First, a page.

Analytical Models and Elements

Introduction

AnalyticalModels are models used to facilitate analyses of infrastructure. Analyses that require an AnalyticalModel typically are specialized analytical perspectives that cannot be performed directly on PhysicalModels as the physical world is too complex; these analyses require simplified geometry and other data. AnalyticalModels are similar in purpose to FunctionalModels, but have one significant difference: they are models in true world coordinates.

Typically each AnalyticalModel is relevant to only one type of analysis. A particular PhysicalModel (e.g. a building) may have multiple associated AnalyticalModels. Examples of the analyses facilitated by AnalyticalModels are Hydraulic analysis, Building energy analysis, Traffic analysis and Structural analysis.

Analytical Elements

AnalyticalElements are simplified representations of real physical infrastructure. An example of an AnalyticalElement is a Pipe Segment (not a physical pipe) in a Hydraulic Analytical Model. This Pipe Segment might have a simple 2D line segment location, together with a set of hydraulic analytical properties; it would also likely have relationships to other Hydraulic Analytical Elements in the network being analyzed.

AnalyticalElements must always be contained in AnalyticalModels. AnalyticalElements will frequently have AnalyticalElementSimulatesSpatialElement relationships to the PhysicalElements or SpatialLocationElements that model the same real world infrastructure. This relationship, however, is not always 1:1.

Analytical Models

AnalyticalModels exist to facilitate the analyses of infrastructure. AnalyticalModels contain – directly or indirectly - all of the information necessary for one or more analysis of single type. For some Analytical domains, it may be appropriate to have more than one AnalysisModel for a PhysicalModel.

Contents of Analytical Models

AnalyticalModels contain AnalyticalElements, but they may also contain other types of Elements. AnalyticalModels will frequently contain InformationElements. AnalyticalModels never contain PhysicalElements.

Analytical Models in Model Hierarchy

As AnalyticalModels are used to assist in the design or understanding of physical infrastructure, AnalyticalModels are often linked to PhysicalModels. Such link is expressed via AnalyticalElementSimulatesSpatialElement relationships between their elements.

At the Top of the World, a specialized analysis is introduced via an AnalyticalPartition subclass, which is broken down by an AnalyticalModel.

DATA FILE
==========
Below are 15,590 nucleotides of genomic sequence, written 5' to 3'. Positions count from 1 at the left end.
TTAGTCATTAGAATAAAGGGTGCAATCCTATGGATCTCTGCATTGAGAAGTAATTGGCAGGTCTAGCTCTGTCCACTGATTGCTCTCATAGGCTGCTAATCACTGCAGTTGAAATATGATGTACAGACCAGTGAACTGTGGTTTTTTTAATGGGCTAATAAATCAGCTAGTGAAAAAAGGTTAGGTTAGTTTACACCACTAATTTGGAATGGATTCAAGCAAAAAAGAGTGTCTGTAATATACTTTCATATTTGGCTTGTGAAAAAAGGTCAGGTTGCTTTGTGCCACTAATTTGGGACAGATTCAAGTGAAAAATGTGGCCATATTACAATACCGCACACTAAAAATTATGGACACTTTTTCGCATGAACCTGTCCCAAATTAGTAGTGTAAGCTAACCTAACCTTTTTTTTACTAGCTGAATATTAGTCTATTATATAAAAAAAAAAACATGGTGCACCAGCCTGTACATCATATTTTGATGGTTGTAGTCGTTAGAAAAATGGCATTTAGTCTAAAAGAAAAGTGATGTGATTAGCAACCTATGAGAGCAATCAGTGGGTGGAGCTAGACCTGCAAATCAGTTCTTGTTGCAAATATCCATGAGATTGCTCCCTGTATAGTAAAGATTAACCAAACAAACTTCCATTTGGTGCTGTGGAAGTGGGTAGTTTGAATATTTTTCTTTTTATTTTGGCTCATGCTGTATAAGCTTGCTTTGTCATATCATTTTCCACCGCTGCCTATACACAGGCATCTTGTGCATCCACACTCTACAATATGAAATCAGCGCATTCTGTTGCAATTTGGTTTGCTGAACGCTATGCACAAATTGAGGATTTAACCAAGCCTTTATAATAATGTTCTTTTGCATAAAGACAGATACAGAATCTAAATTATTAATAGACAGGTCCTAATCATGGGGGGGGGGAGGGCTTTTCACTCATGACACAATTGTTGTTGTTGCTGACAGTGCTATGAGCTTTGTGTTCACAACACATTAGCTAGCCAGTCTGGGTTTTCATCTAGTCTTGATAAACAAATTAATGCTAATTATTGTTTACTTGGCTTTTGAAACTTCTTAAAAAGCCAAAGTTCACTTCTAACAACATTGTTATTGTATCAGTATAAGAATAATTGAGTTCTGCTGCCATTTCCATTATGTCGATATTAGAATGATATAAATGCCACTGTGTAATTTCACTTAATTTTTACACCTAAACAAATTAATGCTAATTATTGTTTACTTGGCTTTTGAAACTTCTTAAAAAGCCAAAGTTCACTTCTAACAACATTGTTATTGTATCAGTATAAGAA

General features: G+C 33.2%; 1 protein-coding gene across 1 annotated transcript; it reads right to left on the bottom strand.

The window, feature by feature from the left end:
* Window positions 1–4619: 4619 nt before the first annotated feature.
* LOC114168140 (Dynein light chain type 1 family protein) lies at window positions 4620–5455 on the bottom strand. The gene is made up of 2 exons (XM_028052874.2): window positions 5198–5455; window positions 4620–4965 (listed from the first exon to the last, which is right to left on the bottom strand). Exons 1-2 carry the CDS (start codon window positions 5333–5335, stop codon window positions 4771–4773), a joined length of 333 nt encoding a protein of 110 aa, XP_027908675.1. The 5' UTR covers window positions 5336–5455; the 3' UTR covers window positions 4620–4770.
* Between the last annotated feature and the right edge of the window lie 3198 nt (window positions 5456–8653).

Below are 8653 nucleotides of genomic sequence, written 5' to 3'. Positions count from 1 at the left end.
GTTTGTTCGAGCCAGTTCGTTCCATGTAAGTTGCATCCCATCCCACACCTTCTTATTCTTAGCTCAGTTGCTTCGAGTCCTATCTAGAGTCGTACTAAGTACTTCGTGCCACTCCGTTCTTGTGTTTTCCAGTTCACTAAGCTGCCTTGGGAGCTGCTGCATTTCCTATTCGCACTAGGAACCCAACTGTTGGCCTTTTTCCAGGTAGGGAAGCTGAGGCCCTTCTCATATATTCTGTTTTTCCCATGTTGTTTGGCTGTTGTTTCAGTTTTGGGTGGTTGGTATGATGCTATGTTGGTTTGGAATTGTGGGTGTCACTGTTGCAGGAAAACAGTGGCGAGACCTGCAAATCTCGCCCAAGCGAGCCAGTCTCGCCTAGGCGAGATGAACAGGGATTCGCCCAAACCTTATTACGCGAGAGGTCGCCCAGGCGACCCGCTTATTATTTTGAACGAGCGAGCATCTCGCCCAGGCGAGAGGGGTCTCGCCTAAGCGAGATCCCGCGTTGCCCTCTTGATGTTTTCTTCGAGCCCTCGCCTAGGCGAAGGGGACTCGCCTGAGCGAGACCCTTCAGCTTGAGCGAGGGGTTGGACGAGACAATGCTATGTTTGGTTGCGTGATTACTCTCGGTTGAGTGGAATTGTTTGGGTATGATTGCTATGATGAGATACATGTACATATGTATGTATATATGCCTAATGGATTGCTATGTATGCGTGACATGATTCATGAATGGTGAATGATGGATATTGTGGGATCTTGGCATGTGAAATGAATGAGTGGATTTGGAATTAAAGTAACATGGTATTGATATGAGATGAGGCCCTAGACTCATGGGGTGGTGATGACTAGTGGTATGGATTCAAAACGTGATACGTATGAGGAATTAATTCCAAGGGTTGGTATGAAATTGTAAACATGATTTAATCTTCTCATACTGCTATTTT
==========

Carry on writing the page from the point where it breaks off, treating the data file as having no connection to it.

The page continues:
Typical Analytical Model Workflows

AnalyticalModels are expected to be used in three basic scenarios:

  1. AnalyticalModel is derived from a PhysicalModel
  2. PhysicalModel is derived from an AnalyticalModel
  3. AnalyticalModel is used without relationship to a PhysicalModel.

Deriving an AnalyticalModel from a PhysicalModel is expected to be a common workflow. Existing or planned infrastructure will frequently be modeled and need to be analyzed. The derivation of the AnalyticalModel may be automated, partially automated or manual. The derivation will typically create AnalyticalElementSimulatesSpatialElement relationships between the AnalyticalElements and the PhysicalElements or SpatialLocationElements. These relationships can be used later to assist with updating the AnalyticalModel when the PhysicalModel changes, or in creating a two-way syncing of information between the two models.

Deriving a PhysicalModel from an AnalyticalModel may be a common workflow for new infrastructure when the analytical design of the infrastructure occurs before the physical design. The derivation of the PhysicalModel from the AnalyticalModel is often a simple automated operation, but typically does not produces a fully-detailed PhysicalModel. As with the Physical-to-Analytical derivation, AnalyticalElementSimulatesSpatialElement relationships will typically be created. These relationships can be used for updating and two-way syncing.

A standalone AnalyticalModel that is not related to a PhysicalModel is a valid configuration. This configuration might be used when the organization using the iModel is only involved in the analytical investigation.

Example - Building Thermal Analysis

Building thermal analysis is one likely use of AnalyticalModel. This specialized analysis is introduced in the model hierarchy via a subclass of AnalyticalPartition.

The exterior envelope and interior partitions of the building might be modelled with an EnvelopePanel subclass of AnalyticalElement which would contain information on the panel shape, with relevant infrared radiation transmittance, thermal mass and thermal insulation properties. These EnvelopePanel elements would be related back to whatever items in the PhysicalModel that they were representing.

Similarly, AnalyticalElement subclasses would be created to represent the key components of the HVAC system. These would also be related back to their associated PhysicalElements.

InformationElement subclasses would be used to record other parameters for the analysis, such as weather scenarios and building operating assumptions.

The complete results of the thermal analysis would likely be large and would not be stored directly in the iModel. However, key or summary results would likely be stored in Elements (InformationElements or AnalyticalElements) in the AnalyticalModel.

Analytical Hierarchy


Next: Information Models and Elements

Last Updated: 14 November, 2019